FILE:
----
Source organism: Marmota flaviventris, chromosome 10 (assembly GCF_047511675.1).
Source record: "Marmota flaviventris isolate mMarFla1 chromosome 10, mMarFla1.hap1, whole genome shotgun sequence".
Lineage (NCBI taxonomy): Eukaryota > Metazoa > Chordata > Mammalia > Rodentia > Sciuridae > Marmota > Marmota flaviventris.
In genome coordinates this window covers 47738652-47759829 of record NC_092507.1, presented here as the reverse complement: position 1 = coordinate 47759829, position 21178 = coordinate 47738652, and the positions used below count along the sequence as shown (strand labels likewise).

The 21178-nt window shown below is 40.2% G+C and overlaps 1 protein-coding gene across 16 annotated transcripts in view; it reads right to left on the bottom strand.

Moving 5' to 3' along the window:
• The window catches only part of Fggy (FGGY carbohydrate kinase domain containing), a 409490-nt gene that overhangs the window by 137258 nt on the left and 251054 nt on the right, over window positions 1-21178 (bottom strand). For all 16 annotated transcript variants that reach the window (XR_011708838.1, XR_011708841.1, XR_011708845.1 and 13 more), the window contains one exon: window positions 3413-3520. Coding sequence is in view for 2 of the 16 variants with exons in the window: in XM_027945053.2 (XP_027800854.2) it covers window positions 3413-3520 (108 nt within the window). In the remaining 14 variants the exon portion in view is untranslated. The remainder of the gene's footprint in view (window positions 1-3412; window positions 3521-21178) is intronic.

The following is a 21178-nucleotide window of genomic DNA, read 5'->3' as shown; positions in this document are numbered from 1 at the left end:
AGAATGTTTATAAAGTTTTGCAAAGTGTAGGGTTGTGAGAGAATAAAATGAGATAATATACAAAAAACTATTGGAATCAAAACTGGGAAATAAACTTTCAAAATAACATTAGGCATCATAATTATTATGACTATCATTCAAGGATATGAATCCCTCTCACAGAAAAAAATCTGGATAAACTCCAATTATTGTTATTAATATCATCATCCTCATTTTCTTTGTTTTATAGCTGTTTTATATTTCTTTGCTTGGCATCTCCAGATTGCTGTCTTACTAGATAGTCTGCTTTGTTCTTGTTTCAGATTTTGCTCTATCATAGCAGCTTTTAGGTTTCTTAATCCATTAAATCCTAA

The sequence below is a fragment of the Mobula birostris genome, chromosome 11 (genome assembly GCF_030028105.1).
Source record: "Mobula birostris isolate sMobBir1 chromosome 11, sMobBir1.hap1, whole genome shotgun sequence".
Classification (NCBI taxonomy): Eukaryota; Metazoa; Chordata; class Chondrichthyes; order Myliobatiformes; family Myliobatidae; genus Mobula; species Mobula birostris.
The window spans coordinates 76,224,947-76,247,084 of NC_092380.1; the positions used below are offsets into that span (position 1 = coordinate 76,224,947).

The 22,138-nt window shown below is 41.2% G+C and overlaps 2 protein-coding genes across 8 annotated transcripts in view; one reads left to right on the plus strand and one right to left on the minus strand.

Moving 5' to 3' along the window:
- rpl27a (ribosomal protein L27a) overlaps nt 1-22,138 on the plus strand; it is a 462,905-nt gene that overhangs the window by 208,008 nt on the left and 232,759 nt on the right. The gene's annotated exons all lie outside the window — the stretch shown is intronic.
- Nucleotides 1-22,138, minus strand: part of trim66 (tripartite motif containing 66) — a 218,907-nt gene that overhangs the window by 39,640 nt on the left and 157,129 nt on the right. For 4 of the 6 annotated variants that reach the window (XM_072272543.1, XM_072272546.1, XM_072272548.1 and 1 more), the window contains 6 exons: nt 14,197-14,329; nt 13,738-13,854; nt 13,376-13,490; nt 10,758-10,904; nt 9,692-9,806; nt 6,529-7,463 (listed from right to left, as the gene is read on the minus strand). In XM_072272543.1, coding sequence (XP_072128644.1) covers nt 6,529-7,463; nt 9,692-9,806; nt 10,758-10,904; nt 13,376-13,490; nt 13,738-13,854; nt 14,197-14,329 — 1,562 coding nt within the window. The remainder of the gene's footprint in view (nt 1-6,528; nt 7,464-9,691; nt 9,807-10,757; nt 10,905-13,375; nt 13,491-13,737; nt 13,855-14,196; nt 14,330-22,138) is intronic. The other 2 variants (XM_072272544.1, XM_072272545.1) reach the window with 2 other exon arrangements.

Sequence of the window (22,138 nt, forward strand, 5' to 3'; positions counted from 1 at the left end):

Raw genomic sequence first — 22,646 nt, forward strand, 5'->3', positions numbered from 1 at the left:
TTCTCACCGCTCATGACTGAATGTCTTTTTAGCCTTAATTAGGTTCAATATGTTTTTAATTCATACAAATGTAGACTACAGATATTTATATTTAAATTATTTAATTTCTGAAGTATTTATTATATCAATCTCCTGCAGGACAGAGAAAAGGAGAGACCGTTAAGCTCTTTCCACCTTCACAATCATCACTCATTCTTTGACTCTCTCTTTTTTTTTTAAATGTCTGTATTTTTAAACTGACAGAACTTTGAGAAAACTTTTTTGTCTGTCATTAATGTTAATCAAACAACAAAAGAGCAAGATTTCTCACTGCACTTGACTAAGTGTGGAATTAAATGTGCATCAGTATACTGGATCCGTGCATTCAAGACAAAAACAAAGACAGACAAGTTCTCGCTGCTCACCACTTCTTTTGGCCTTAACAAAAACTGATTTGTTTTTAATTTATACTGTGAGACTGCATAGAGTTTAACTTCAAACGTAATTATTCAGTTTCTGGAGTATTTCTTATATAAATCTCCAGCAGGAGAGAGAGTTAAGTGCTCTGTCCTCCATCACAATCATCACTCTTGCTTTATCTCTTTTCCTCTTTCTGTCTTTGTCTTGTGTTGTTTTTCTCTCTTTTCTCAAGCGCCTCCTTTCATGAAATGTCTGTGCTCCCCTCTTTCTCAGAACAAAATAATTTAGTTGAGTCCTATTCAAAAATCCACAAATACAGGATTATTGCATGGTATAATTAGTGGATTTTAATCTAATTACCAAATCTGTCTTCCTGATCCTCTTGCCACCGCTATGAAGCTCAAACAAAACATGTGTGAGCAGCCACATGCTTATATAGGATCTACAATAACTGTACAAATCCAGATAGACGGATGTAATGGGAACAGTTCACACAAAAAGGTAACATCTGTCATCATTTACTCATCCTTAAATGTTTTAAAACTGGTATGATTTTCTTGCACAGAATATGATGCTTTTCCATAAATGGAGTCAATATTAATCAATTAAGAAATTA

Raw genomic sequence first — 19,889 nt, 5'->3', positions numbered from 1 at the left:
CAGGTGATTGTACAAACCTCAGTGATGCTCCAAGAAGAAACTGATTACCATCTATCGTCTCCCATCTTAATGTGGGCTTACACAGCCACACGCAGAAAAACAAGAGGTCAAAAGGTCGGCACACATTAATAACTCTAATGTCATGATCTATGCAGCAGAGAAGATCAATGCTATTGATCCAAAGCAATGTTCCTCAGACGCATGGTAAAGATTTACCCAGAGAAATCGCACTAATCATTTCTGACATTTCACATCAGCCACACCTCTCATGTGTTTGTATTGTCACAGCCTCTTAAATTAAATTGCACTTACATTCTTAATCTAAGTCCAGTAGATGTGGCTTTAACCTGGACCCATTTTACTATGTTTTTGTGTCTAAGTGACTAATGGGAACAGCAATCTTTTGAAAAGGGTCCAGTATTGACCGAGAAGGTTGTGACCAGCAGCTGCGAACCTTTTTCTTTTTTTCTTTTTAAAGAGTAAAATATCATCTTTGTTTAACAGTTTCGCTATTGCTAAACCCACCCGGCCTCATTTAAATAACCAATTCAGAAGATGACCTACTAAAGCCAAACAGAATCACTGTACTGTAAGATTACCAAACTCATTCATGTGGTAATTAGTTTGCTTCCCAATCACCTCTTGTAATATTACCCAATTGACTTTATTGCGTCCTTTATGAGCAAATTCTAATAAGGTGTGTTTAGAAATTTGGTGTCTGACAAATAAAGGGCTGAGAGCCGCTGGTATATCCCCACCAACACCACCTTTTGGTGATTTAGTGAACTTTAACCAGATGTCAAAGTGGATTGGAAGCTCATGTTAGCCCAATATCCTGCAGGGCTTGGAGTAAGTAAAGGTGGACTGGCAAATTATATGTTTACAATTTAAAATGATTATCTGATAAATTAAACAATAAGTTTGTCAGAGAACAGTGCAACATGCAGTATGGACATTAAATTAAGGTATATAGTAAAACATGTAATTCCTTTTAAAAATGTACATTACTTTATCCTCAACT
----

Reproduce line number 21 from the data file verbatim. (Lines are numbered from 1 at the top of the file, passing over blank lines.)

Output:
Raw genomic sequence first — 19,889 nt, 5'->3', positions numbered from 1 at the left: